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HMRC internal manual

VAT Supply and Consideration

Consideration: Settlement of disputes: Discussion with the Law Society: Specific examples

This section should be read in conjunction with the rest of VATSC36400.

The Law Society’s letter to the Solicitor’s office at Customs and Excise of 18 June had listed examples of where they had sought Customs and Excise guidance on specific issues. There were raised for discussion, and the following answers given:

  1. Customs and Excise confirmed that Press Notice 82/87 covered only payments made after proceedings had commenced. If it was clear that payments had been made before proceedings had been commenced, but such payments would not be within s.3(2)(b), (now S5(2)(b)) Customs and Excise would extend outside the scope treatment to such payments.
  2. In the area of involuntary supplies (eg a dispute concerning right of light for which damages are awarded) Customs and Excise confirmed that only damages in respect of past infringements would be outside the scope. Where a settlement covered past infringements, and also permission to continue in the future the conduct which gave rise to those infringements, Customs and Excise would accept a reasonable apportionment. The Law Society asked about the case where the court required a party to give up a right (eg a right of light or an intellectual property right) in exchange for a payment from the other party. Customs and Excise said that this was a difficult point which they would need to consider further. Article 6(l) of the Sixth Directive was relevant where it referred to “tolerating an act or situation” as a possible supply for VAT purposes. Questions concerning rights of light can cause problems. Much depends on whether a payment is made in return for the right to take someone else’s light or whether it is compensation for the loss of light subsequent to an adjacent building being constructed. It could be argued in exceptional circumstances that the court is deciding what level of consideration is due in return for the granting of the right. However, it is thought that in the majority of cases the payment will be damages imposed upon the payer by the court and therefore outside the scope of VAT. For example, in cases where the court decides that light may be taken and that compensation is payable this will be seen as outside the scope of VAT - there is no consensual element.
  3. Where litigation has involved a supply on which VAT had already been accounted for (but the price was not paid) and the result is a reduction in the price paid for the supply, it may be necessary for a supplier to issue a credit note in order to recover part of the VAT which he had previously accounted for and which he had not received. Customs and Excise confirmed that in such a case, the credit note could be accepted as valid and it would prima facie be necessary for the recipient of the supply to repay to Customs and Excise the tax which he had already claimed back.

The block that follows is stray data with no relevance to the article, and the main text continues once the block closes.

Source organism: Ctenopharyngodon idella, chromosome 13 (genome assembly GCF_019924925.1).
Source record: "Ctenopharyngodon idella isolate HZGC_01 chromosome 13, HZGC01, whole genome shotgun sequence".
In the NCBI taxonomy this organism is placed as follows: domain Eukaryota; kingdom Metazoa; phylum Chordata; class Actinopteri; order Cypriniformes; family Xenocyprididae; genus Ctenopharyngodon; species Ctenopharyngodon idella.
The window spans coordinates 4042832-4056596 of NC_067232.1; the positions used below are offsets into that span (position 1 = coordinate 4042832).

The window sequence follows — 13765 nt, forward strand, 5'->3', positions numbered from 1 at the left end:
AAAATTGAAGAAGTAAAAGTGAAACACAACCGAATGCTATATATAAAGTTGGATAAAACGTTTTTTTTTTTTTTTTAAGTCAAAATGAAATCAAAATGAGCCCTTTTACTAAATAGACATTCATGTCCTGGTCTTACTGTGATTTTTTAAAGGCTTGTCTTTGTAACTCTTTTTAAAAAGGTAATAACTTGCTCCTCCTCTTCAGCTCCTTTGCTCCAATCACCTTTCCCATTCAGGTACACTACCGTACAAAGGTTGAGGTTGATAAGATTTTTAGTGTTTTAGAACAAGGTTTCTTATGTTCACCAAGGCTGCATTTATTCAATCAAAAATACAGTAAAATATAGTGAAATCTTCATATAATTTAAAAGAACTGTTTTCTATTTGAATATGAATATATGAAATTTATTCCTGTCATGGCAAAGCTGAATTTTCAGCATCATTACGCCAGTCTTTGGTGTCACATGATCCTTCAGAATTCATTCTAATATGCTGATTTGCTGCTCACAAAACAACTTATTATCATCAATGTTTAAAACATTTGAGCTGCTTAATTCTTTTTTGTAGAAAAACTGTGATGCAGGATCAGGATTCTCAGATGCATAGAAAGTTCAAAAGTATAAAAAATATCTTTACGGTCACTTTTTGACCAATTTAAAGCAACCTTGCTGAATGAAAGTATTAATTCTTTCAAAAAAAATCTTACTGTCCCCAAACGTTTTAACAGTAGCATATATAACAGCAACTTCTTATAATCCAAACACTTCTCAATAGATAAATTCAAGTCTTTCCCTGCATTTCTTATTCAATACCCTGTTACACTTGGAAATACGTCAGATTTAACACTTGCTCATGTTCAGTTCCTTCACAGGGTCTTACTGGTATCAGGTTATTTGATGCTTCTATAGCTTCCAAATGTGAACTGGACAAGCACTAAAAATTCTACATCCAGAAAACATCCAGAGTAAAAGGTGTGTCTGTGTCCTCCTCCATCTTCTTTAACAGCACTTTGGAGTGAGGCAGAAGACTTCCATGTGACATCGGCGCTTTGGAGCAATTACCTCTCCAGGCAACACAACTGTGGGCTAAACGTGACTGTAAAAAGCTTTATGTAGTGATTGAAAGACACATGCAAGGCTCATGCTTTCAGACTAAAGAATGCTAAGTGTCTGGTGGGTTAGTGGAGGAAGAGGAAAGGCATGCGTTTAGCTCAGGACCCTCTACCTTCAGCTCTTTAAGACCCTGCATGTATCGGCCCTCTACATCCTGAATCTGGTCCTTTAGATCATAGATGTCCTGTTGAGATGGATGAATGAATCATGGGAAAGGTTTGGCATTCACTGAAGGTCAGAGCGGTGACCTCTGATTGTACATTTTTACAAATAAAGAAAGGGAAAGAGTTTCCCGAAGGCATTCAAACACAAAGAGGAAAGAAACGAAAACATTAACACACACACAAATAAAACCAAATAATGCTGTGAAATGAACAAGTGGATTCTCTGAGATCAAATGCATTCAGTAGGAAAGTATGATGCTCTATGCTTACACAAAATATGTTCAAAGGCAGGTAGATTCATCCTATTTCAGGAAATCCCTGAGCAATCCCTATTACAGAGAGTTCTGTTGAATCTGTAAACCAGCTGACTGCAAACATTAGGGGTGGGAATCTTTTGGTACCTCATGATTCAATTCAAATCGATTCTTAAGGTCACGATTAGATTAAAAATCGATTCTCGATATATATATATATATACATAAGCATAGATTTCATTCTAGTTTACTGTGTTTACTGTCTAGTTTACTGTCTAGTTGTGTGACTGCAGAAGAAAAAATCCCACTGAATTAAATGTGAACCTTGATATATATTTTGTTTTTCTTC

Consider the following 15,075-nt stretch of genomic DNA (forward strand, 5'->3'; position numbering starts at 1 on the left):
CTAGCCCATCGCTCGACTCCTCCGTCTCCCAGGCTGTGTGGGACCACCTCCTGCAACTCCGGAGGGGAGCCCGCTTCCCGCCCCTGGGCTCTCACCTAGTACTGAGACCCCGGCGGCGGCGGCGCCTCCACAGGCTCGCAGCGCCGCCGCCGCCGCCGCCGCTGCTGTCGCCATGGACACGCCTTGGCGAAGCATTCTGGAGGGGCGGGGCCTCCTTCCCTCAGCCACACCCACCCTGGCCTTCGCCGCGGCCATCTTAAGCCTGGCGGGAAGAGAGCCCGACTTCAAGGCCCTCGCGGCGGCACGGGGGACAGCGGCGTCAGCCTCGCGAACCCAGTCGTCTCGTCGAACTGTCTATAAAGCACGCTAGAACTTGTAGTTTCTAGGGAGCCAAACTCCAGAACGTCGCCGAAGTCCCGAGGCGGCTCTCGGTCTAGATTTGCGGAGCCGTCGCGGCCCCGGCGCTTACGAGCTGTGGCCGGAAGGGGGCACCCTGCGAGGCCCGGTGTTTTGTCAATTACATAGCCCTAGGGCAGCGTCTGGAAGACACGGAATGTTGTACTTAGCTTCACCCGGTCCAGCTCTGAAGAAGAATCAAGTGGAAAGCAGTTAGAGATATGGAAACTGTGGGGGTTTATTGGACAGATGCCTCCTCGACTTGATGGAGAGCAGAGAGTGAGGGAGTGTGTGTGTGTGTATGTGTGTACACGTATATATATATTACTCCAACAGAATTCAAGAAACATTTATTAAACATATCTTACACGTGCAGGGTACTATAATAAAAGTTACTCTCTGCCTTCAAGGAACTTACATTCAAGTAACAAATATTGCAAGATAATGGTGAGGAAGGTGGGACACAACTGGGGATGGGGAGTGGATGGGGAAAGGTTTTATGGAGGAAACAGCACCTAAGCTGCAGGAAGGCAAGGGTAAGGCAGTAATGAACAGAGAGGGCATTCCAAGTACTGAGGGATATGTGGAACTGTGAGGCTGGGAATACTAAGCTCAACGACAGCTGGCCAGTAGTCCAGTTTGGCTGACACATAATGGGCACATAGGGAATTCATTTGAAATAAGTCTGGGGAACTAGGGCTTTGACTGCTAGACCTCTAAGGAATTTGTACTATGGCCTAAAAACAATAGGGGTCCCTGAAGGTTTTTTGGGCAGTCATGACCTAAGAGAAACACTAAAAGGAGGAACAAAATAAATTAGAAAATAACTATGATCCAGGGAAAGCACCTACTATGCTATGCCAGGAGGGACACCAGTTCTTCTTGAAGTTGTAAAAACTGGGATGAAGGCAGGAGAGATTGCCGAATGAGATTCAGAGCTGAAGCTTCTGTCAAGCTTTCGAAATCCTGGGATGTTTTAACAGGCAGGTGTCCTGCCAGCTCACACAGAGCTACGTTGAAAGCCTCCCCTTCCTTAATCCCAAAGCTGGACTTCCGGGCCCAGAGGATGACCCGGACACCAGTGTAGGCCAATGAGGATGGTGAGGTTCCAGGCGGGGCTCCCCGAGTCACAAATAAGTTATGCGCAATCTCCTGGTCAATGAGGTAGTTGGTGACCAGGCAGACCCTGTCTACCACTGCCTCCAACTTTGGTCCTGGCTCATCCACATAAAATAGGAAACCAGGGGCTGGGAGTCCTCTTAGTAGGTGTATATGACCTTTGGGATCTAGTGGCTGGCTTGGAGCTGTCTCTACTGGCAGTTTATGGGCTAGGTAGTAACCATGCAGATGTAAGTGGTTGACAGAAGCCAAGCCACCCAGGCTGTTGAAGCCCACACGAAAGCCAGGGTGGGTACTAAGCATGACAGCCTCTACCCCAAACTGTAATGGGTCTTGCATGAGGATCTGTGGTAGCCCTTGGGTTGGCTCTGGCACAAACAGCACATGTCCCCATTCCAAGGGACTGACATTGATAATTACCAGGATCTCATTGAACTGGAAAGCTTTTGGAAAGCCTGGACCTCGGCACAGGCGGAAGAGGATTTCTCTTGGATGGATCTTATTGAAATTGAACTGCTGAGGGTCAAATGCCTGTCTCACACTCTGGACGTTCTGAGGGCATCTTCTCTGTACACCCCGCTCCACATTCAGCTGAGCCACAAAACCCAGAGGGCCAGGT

4. By way of clarification as to when damages were considered to be compensatory and when such payments would constitute consideration for taxable supplies, Customs and Excise offered the example of a local authority digging up a pavement in front of a parade of shops. Compensation for loss of trade suffered as a result of their action paid by the local authority to a shop keeper would not be regarded as a taxable supply. However, if a shop-keeper was paid by the local authority to allow them to work on his land, the payment would be consideration for a taxable supply.
    Customs and Excise said that they would want to consider in greater detail the question of warranty claims. For example, in a standard rated property transaction, where a warranty had understated the rent and the contract provided for a reduction in the purchase price in such a situation, the procedure set out in 3 above would apply, and the vendor would have to issue a credit note to recover that part of the VAT previously accounted for. The example of net assets of a business having been overstated in warranties given on sale was not so relevant since if it was a question of shares, it would be in the realm of exempt supplies anyway. Compensation in these circumstances would be regarded as outside the scope unless the agreement provided for a reduction in price.
  5. Where the settlement involved cross supplies (other than the mere surrender of the right of action) tax would be payable by each party, without netting off, according to the nature of the supply. The situation may arise that there may be a consideration paid in return for a party agreeing to enter into an agreement. For example, in the property industry, reverse premiums may be paid to a potential tenant in consideration of the tenant agreeing to enter into a property lease or for agreeing to carry out building, refurbishment or demolition works, as in the cases of Neville Russell and Battersea Leisure.
    If the supply under the agreement was eg free services, VAT would not be due.
  6. Customs and Excise confirmed that interest on damages is outside the scope of VAT. It has been confirmed in the European decision in BAZ Bausystem AG v Finanzant Munchen fur Korperschaften [1982] ECR 2527 that interest would not increase consideration for a supply.
    If an international breach had occurred, the same basic principles should be followed. For example, Schedule 5 to the VAT Act 1994 should not apply to a cross border giving up of rights. Apparently, the Dutch and the Germans had had bilateral discussions and had confirmed that they would apply outside the scope treatment on the same basis as in the UK.